US court indicts three former police officers on civil rights charges in Floyd’s murder

A jury on Thursday indicted three former Minneapolis police officers for violating the civil rights of George Floyd, the African American man whose May 2020 killing sparked nationwide protests.

Tu Thao, 36; Alexander Koenig, 28; and Thomas Lane, 38; They were convicted after a month-long federal trial in St. Paul, the sister city of Minneapolis, for showing “willful indifference” to Floyd’s medical needs.

Thao and Koenig were also found guilty of not interfering to stop the use of “unreasonable force” against Floyd by the fourth officer, Derek Chauvin.

Chauvin, who knelt on Floyd’s handcuffed knees for about 10 minutes until he fainted and died, was convicted of murder last year and is serving 22 years in prison.

The arrest and death of Floyd, captured by a bystander in a widely circulated video, sparked months of protests against racial injustice and police brutality in the United States and around the world.

The jury of eight women and four men deliberated for 13 hours over two days before finding the three former officers guilty on all charges.

Lin did not face the second charge of non-interference. Video of the arrest shows that on two occasions he suggested that Floyd turn on his side.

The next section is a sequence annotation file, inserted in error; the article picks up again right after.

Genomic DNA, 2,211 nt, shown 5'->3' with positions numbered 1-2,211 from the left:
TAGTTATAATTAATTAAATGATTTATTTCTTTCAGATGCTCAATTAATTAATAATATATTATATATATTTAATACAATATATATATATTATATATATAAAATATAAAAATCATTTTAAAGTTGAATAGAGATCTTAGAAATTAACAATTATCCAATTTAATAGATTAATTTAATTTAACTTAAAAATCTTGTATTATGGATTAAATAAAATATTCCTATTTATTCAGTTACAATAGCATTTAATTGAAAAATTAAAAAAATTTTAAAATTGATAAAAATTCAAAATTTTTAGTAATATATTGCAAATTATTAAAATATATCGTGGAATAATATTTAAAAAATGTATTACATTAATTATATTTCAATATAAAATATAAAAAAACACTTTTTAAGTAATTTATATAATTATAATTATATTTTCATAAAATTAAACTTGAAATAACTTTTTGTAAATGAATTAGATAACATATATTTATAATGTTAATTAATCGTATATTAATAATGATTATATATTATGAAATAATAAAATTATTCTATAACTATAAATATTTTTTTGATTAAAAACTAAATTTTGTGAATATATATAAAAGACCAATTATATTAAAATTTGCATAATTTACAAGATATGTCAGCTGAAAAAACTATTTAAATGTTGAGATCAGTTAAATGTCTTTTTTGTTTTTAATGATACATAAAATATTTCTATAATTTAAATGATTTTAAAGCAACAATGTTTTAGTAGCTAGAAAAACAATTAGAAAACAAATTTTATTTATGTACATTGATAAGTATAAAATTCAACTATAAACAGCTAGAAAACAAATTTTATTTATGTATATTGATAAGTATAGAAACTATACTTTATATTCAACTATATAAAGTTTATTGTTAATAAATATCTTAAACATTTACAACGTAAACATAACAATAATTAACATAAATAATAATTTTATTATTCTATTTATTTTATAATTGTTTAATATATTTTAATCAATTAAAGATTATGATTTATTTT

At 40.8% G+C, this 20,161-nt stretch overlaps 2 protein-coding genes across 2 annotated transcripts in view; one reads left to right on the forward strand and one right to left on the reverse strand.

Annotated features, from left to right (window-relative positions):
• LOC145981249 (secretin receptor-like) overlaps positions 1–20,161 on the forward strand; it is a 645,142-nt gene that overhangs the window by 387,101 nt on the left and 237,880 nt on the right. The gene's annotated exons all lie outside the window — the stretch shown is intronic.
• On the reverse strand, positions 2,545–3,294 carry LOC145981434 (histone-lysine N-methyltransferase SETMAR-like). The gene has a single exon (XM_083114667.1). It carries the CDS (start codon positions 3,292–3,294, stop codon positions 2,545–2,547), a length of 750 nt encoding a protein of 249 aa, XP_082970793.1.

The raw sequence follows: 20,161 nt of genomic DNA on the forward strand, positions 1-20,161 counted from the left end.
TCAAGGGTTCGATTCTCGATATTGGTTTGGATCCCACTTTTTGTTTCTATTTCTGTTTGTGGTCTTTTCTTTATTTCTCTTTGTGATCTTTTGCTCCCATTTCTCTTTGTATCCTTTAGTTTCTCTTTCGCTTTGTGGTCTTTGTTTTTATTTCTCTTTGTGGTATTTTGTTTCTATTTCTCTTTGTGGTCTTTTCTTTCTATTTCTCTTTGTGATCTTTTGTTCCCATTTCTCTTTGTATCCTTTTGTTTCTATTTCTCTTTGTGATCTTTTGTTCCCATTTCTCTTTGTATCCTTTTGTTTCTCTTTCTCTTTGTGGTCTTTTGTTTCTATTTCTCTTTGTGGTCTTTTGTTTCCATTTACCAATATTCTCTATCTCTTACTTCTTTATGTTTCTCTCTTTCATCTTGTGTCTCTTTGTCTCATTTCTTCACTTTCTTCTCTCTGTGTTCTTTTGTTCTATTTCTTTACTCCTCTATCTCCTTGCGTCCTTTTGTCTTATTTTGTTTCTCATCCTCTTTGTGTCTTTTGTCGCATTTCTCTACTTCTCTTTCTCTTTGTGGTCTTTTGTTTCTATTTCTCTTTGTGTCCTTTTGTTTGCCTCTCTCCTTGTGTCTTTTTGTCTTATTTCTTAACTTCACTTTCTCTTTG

He still faces state charges

Thao, Koenig, Lin and Chauvin were the officers involved in the arrest of 46-year-old Floyd for allegedly using a fake $20 bill to buy a pack of cigarettes.

While Chauvin was kneeling on Floyd’s neck, Koenig was lying on his back and Lin grabbed by his legs. Thao stopped passersby who were begging Chauvin to get off the visibly stricken Floyd.

In her closing arguments to the jury, Attorney General Manda Search said the three officers “knew George Floyd could not breathe, had no pulse and was dying.”

“Make no mistake, this is a crime,” said Search.

Kueng and Lane’s lawyers confirmed that the two officers had only been on the job for a few days and were referred to Chauvin, a veteran of nearly 20 years and a senior officer on the site.

Lin’s defense attorney also noted that he asked Koenig to check Floyd’s pulse and perform CPR after an ambulance arrived.

Thao, an American Hmong, Queng, who is black, and Lin, who is white, are still facing charges in Minnesota in connection with Floyd’s death in a trial set to begin June 13.

But in a sign of the importance of the case, federal prosecutors also accused the officers of violating Floyd’s constitutional rights.


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